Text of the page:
Amanda Knox re-convicted of slander in Italy over roommate's 2007 killing

Amanda Knox was re-convicted of slander in an Italian court on Wednesday for wrongfully accusing an innocent man of killing her British roommate in 2007.

The court found that Knox had wrongly accused the Congolese owner of the bar where she worked part time, of the killing of Meredith Kercher, Knox’s 21-year-old roommate and fellow exchange student.

Knox will not serve any more time in jail for the three-year slander sentence since it counts as time already served. Knox previously served four years in jail before she was acquitted of murdering Kercher.

Knox showed no visible emotion as the verdict was read aloud, The Associated Press reported.

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Amanda Knox arrived at an Italian court in Florence on the day of the verdict in the slander case on Wednesday. (Claudia Greco/Reuters)

Before the hearing, Knox had written on social media that she hoped to “clear my name once and for all of the false charges against me. Wish me luck.”

Knox, then a 20-year-old exchange student from Seattle, and her Italian boyfriend of just a week, Raffaele Sollecito, sparked headlines across the globe after both were suspected of playing a part in Kercher’s murder in the hilltop town of Perugia on Nov. 2, 2007.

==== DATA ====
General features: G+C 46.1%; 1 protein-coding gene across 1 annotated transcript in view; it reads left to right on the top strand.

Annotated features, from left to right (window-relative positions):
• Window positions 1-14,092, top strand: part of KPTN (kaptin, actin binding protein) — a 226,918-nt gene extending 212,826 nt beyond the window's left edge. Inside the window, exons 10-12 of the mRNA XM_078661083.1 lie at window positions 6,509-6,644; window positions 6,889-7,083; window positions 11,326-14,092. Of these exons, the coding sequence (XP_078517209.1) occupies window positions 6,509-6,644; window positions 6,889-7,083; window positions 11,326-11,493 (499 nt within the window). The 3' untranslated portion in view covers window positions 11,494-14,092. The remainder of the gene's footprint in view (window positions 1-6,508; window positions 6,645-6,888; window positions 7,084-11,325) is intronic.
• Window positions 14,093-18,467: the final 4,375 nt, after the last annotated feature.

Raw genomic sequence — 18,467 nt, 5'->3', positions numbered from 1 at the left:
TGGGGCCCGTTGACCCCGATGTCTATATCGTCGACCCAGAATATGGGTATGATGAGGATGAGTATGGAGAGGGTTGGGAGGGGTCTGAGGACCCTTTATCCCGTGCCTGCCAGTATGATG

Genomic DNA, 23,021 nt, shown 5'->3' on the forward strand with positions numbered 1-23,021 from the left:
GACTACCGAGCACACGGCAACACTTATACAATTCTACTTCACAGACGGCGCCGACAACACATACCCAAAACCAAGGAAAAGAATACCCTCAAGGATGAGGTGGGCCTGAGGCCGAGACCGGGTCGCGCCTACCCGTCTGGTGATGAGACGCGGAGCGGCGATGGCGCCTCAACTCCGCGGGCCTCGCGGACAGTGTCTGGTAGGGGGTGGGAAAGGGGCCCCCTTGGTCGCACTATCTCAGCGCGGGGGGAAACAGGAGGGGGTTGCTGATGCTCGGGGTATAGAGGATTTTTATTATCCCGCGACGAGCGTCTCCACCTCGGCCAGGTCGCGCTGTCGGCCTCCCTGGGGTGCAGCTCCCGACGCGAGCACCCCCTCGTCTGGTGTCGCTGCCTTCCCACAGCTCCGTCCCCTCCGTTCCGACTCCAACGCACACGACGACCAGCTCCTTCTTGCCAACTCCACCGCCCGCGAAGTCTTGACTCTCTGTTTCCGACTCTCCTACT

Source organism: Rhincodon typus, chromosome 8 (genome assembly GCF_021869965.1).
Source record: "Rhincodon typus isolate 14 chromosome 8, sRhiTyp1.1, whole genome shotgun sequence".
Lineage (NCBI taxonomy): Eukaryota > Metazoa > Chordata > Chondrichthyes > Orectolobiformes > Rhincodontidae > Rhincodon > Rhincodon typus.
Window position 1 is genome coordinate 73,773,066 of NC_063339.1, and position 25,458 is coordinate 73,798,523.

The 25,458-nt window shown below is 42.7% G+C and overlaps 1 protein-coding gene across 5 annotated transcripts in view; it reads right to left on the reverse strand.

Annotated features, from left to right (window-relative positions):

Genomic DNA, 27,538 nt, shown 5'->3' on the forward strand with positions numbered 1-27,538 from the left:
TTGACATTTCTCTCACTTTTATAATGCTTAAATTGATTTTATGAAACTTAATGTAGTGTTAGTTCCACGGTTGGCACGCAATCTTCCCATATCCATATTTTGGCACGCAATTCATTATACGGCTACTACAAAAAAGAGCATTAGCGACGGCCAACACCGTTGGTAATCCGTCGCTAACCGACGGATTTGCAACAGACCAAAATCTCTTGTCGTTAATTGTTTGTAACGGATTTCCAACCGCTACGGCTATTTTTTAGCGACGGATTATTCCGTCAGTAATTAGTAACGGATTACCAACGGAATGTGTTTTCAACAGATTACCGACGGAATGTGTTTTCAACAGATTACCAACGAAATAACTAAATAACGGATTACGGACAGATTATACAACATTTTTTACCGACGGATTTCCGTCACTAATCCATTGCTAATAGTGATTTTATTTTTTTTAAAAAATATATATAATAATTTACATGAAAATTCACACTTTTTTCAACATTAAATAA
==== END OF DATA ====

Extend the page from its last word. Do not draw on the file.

Amanda Knox walks with her lawyer and husband, right, ahead of the verdict in the slander case in Florence, Italy, on Wednesday. (Claudia Greco/Reuters)

Despite the 2008 conviction of an Ivorian man whose DNA was found at the murder scene, it would take Knox and Sollecito another seven years to clear their names.

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Knox and Sollecito were exonerated in 2015 when Italy’s highest court definitively threw out the convictions following two previous flip-flop verdicts.

Amanda Knox stands between her lawyer and husband ahead of the verdict in the slander case in Florence, Italy, on Wednesday. (Claudia Greco/Reuters)

In the fall, Italy’s highest Cassation Court threw out the slander conviction that had withstood five trials, ordering a new trial, thanks to a 2022 Italian judicial reform allowing cases that have reached a definitive verdict to be reopened if human rights violations are found.

Amanda Knox arrives flanked by her husband Christopher Robinson, right, and her lawyer, Luca Luparia Donati at the Florence courtroom in Florence, Italy, on Wednesday. (Antonio Calanni/AP)

Knox is now a 36-year-old mother of two small children. She returned to Italy for only the second time since she was freed in October 2011 after four years in jail.

The Associated Press contributed to this report.

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